"Maybe for your birthday, Sweetie," she said, as though he had just asked for a toy he had seen on a commercial. Besides, his birthday was months away. Surely he would forget about it by then, right?
"I want sensible heels."
The breakfast table went silent at that precocious statement. Kurt’s parents glanced at each other, and then back at their son, who was returning their stare.
"Come again?" Burt asked, hoping that he hadn’t heard his son correctly. Maybe he had said "I want a sensible football" or something else more reasonable than heels.
But no, Kurt said it again. "Sensible heels," he said. "Everyone should have a pair." He looked smugly at his mother, because she would understand and agree and get him his own pair just like hers.
Burt was giving her a look too, but it was far from smug. Karen, meanwhile, had turned beet red, realizing her son had an impeccable memory.
"Uh. Hold on a sec, Kurt," he said, standing up and pushing in his chair. "Your mother and I need to go talk." That didn’t seem to be enough, so he pointed at Kurt and told him to drink his juice, before awkwardly escorting his wife to the living room.
"...Sensible heels?" he said under his breath the second they were out of Kurt’s sight. "We are not getting our son girl’s shoes! Why would he even want them anyway?"
"I’m sorry; this is my fault" she confessed, sighing into her hand. "He heard me saying that and I guess the idea just sort of...stuck."
"Yeah. Great," he said, sinking into a chair. "What the hell are we going to do about it? He’s a little boy, not a girl, or some cross-dressing que-"
"Well, he’s not!"
Things went quiet for a minute, before Karen sighed, and made her way behind the chair. She had always been small enough to do so, and when her husband was sitting there with something on his mind, she would stand on tip-toe to lean over the top and rub his shoulders, and whisper to him. This time was no different, except that her grip was not as strong.
"Burt...he’s only turning three," she said. "That’s too young for either of us to know anything like that about him." Scratching his head a little, she added, "I know you’re a big softy anyway."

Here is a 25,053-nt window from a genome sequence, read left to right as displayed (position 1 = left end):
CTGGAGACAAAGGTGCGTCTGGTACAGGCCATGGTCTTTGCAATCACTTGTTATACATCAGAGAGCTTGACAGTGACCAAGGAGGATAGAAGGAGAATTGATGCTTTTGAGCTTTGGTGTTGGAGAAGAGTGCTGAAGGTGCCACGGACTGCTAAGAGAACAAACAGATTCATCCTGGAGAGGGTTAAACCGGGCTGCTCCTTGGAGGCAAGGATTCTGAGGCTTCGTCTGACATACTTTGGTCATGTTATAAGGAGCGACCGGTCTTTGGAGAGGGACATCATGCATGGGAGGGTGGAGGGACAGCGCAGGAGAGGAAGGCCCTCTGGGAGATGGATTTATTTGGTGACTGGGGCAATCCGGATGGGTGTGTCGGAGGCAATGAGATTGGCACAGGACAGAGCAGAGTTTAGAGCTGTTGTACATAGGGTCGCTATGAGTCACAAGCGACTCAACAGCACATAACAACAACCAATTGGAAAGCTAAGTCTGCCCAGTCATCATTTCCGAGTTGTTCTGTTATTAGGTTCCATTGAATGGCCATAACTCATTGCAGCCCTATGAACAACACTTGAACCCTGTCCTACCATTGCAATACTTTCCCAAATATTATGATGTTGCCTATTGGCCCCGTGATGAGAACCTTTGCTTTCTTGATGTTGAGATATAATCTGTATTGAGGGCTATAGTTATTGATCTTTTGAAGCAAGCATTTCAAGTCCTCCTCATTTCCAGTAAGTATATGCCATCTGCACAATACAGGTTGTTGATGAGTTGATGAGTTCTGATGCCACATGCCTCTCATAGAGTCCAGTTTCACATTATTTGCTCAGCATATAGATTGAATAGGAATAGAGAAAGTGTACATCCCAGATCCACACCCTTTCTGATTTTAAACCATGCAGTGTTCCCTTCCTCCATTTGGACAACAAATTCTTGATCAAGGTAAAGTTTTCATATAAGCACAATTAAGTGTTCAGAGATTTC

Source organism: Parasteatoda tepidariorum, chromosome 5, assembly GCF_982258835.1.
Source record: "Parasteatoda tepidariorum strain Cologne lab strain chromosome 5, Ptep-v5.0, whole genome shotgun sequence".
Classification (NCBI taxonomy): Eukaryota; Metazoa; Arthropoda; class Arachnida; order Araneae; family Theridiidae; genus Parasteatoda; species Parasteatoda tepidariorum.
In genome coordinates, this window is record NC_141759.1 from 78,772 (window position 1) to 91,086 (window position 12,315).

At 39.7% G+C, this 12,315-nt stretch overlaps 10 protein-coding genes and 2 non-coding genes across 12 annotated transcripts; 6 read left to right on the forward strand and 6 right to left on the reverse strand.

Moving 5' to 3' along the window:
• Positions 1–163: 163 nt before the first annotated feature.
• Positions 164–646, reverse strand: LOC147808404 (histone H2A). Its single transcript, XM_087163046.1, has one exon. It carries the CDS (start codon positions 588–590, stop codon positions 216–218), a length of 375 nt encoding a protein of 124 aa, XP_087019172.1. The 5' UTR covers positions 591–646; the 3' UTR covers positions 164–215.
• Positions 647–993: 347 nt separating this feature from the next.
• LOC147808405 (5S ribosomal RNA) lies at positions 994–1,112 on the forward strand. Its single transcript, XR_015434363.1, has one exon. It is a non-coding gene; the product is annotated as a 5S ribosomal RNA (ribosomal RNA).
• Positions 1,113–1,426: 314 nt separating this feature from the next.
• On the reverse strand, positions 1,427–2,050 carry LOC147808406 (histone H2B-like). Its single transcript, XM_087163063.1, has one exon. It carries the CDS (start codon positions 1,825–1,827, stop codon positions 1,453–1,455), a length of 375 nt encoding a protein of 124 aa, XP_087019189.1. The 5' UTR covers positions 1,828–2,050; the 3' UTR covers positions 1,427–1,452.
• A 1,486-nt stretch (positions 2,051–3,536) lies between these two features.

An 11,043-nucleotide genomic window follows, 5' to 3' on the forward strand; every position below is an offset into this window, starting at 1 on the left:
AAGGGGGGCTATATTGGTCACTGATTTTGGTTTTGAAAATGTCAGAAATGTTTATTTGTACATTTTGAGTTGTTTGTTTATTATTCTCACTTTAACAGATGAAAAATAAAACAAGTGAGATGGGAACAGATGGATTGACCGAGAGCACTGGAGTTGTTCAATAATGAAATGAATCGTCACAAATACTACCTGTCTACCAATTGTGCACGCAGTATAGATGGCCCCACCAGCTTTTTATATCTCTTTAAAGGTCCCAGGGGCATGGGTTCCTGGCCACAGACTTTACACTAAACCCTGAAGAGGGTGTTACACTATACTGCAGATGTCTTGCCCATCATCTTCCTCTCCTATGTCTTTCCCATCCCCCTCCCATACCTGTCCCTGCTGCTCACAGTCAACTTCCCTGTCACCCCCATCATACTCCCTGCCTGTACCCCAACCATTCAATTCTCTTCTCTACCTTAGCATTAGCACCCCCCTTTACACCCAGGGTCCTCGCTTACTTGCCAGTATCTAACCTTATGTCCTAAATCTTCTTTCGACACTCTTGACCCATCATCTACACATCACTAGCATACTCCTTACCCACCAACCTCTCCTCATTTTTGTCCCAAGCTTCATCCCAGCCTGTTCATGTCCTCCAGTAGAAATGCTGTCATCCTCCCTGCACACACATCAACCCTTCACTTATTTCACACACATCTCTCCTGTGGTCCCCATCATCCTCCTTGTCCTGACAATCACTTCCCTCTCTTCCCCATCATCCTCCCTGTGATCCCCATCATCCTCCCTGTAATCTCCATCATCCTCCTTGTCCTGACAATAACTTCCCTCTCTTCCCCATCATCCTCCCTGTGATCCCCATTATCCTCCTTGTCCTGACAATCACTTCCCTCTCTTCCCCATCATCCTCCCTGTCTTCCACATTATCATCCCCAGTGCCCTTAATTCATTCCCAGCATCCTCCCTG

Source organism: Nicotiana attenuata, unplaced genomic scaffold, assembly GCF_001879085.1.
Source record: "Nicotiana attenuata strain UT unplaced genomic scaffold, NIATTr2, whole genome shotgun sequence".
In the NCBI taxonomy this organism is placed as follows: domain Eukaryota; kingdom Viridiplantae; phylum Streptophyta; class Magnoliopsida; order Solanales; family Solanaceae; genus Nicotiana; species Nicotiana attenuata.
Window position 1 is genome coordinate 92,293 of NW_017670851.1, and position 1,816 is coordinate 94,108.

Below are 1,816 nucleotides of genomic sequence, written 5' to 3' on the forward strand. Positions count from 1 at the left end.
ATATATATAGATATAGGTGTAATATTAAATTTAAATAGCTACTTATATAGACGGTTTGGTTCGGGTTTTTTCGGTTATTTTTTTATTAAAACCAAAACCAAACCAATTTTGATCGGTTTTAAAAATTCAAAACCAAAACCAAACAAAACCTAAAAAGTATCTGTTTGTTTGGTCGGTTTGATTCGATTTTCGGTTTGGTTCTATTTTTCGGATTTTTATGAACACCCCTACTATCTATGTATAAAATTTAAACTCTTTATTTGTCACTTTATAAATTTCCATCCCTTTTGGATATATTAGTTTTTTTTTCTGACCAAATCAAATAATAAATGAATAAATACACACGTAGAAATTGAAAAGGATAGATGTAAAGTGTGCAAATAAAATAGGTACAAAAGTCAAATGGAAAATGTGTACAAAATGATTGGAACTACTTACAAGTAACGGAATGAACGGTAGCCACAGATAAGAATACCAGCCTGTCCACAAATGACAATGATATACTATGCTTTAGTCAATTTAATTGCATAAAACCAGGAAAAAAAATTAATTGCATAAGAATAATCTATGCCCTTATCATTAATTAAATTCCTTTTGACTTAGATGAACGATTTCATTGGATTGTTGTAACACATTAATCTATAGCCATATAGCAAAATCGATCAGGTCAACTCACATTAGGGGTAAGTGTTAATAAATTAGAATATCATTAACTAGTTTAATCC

"I am not."
"Are too!" she laughed, and draped her arms over his shoulders in an embrace of sorts. "I know you too well. And I know there is nothing in the world that could make you stop loving our little boy. No matter what."
There was no response. Burt lifted his head and peered at the kitchen doorway, where he knew his son was sitting, drinking his apple juice, and probably wondering what was so bad about sensible heels. Of course, there were many, many things wrong with it, from his manly, fatherly perspective, but his wife did have a point. Burt sighed, in defeat.
"...Do you think he’s, you know?"
"...Really, Burt. It’s too soon." She laughed, "I’ll let you know in a few years if he comes home from school telling me the other boys have cooties."
"Come on, Karen; that’s not funny."
"Sure it is! The guys at the shop will think it’s adorable."
He turned and gave his wife a deadpan look, because no, no they would not. She just chuckled, and came out from behind the chair to kiss him on the forehead.
"I’m just teasing, dear," she said. "Don’t worry. I started this whole mess about sensible heels, and I’ll find the most sensible way to fix it. I can tell you don’t want to go near it with a ten foot pole anyway."
She was absolutely right too, and it was written all over Burt’s face. After just one more loving kiss to the cheek, she turned to go rejoin Kurt at the breakfast table. She only took one step though, before turning around again.
"Oh, and you might want to hide your gifts a bit better," she said. "That NERF football really clashes against all my hatboxes up in the closet, and if I can see it clearly there, I’m sure our toddler will find it in no time."
Burt started, as though he was going to protest against her sassy remark, but he remembered that he really had hidden his football there, and that it was sort of in plain sight, wasn’t it? And it was pretty distinctly football shaped as well, and unwrapped. Damn it.
"You using all of those boxes, Karen?"
"There’s an empty one at the top that will fit it."
"You’re welcome. I love you, dear," she said. She couldn’t help it; the giggles took over as she headed back to the kitchen. Her husband’s heavy footfalls could be heard as he went upstairs, and when he returned to the table he had nothing to say about either footballs or sensible shoes. He just wanted to eat his bacon and eggs in peace, and she thought it was adorable.
"Hello? Is this Jeanne’s Dance Studio? This is Karen Hummel, and I had a question, if you don’t mind?"
She idly flipped through their copy of the yellow pages as she waited for a response from who she assumed was Jeanne.
"I was wondering how young your tap classes run?"